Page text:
“How does one escape hot and cold? “ a student asked the Master.
“Why not go where it is neither hot nor cold?”
“What sort of place is neither hot nor cold?”
“When it’s cold, you freeze to death; when it’s hot, you swelter to death.”
~ Record of Tung Shan, case 74
For me, this koan has always been about total immersion, total commitment. The virtues of being all in. It is a great one for me right now, because on this rainy Friday morning, I am getting sneezy from watching my sister’s dog, and not feeling very committed to writing this note. Yet, I’m not feeling terrible enough to pack it all in. Slouching toward commitment, my forte.
I wanted to share a hilarious piece of “when nutty, be nutty to death,” that I came across in the past few weeks. Acceding to my daughter’s demands, I recently downloaded The Disaster Artist (2017), a biopic about making The Room (2003), considered by some critics to be the worst movie ever created. It was directed, produced, written by, and stars Tommy Wiseau, who claimed to be a native from New Orleans but spoke with a heavy Eastern European accent. Tommy, who seemed well funded from mysterious sources, put up the $6 million to make The Room, characterized as a “melodramatic love triangle”, and after a limited release took in just $1,900. One critic called it “the Citizen Kane of bad movies.”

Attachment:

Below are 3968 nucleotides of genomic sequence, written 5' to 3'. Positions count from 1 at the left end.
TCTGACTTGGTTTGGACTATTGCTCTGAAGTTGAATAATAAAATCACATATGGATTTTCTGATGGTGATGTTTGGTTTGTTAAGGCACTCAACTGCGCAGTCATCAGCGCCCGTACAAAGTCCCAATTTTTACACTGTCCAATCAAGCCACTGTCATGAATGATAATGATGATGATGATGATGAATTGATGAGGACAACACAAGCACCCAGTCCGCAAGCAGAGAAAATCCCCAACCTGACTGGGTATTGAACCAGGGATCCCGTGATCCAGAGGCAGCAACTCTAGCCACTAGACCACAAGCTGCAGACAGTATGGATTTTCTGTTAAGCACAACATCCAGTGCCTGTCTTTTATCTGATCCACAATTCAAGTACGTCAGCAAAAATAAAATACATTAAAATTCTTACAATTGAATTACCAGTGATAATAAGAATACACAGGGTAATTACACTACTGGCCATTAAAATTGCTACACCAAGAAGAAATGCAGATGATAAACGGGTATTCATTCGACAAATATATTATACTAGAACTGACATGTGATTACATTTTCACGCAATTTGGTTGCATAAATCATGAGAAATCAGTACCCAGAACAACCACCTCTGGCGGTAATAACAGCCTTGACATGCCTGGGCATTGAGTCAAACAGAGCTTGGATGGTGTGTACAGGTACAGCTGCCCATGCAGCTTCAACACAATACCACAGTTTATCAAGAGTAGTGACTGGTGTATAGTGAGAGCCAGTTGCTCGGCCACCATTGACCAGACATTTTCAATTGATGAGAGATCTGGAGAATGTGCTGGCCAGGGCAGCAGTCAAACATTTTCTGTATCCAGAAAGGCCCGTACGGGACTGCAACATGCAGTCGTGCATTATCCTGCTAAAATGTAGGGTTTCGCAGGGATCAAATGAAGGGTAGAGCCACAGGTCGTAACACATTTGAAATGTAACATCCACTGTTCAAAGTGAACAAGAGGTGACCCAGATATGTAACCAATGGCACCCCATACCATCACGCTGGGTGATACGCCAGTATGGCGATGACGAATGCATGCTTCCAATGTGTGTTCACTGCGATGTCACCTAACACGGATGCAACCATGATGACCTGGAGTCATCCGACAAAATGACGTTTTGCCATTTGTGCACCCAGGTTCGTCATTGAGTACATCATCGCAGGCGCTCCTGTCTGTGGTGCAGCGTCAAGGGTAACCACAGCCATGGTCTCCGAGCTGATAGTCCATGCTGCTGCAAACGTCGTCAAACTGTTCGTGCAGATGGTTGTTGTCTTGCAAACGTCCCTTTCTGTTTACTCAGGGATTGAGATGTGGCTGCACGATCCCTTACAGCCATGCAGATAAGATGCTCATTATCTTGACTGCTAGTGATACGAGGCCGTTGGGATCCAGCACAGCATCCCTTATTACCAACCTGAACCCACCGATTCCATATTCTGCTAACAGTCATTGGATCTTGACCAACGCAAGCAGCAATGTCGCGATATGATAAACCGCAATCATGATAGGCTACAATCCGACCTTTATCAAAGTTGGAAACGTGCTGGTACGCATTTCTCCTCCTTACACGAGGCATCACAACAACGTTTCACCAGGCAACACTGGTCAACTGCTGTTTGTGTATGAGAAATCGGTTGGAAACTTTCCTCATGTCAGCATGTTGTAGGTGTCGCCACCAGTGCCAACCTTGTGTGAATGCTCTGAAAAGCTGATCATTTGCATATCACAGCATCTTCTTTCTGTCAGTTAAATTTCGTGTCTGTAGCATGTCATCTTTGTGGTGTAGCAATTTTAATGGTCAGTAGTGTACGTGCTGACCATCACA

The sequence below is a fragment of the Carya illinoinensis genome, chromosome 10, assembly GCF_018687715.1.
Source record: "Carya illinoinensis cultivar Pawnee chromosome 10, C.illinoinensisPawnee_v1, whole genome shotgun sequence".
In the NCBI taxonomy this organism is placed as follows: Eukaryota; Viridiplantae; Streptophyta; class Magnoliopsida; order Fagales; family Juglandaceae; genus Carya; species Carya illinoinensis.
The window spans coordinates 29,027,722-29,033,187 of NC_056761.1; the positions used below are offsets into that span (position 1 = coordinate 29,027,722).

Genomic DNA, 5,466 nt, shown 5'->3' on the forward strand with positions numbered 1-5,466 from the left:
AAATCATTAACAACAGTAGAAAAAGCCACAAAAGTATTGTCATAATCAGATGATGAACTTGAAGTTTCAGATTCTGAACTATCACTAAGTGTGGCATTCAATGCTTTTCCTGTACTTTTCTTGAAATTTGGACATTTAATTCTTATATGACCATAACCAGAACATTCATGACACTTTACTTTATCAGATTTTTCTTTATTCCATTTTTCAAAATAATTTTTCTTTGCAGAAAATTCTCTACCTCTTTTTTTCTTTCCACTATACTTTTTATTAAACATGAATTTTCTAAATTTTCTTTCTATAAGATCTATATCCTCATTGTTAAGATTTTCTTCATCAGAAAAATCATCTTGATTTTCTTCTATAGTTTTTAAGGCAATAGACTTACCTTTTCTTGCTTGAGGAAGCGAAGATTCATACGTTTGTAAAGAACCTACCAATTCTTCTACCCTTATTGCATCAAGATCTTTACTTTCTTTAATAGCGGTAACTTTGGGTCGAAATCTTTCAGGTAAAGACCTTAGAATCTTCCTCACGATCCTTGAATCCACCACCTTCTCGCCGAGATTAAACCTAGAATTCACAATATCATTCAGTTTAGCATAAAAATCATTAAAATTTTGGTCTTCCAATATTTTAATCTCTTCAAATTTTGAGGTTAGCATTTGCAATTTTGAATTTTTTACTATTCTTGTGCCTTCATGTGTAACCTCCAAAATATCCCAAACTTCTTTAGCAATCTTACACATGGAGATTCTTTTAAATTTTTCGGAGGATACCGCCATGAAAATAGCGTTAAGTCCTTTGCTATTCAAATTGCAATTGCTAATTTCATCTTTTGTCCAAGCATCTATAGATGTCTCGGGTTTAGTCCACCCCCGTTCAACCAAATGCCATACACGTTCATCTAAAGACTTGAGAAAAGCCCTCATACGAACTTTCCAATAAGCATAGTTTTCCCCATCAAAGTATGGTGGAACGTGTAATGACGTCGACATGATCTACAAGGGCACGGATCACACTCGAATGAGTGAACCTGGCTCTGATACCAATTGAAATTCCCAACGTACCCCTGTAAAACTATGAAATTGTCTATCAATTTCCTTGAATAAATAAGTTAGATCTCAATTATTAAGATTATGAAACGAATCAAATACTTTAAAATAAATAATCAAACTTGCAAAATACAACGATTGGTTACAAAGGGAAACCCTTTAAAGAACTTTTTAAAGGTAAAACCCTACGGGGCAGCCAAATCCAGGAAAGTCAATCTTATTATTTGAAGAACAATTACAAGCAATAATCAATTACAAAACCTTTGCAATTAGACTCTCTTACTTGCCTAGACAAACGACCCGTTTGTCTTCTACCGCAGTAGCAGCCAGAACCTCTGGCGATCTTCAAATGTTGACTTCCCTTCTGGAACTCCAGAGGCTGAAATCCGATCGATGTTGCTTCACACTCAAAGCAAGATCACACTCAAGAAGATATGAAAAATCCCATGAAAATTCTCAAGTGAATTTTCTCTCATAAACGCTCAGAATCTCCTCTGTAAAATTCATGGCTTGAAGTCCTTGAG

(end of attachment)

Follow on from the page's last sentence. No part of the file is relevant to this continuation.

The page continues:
In The Disaster Artist, co-star Greg moves to Los Angeles to look for film work with Tommy, a new friend he met in an San Francisco acting class. Soon, because they can’t find work themselves, they will make their own movie, which becomes The Room. But for now, standing on the rooftop of Tommy’s apartment, they look out over the L.A. skyline, and their unbridled optimism for their future in the movie business is sweet, exciting, and palpable. They are all in, wholly committed (from Artist the script), yelling:
Holy shit, we’re doing this! We’re really doing it! Woohoo!
Ha ha ha!
The truth in Zen, of course, is not dependent upon being the least bit committed. We are, from the first, immersed in the Way, no matter what we do, lazy and sneezy or screaming from rooftops. But falling into things, losing ourselves in things, if only for a moment, is not a bad way to live. It is certainly not a disaster and is not without some art.
Tommy Wiseau with James Franco on Jimmy Kimmel
Clips from The Room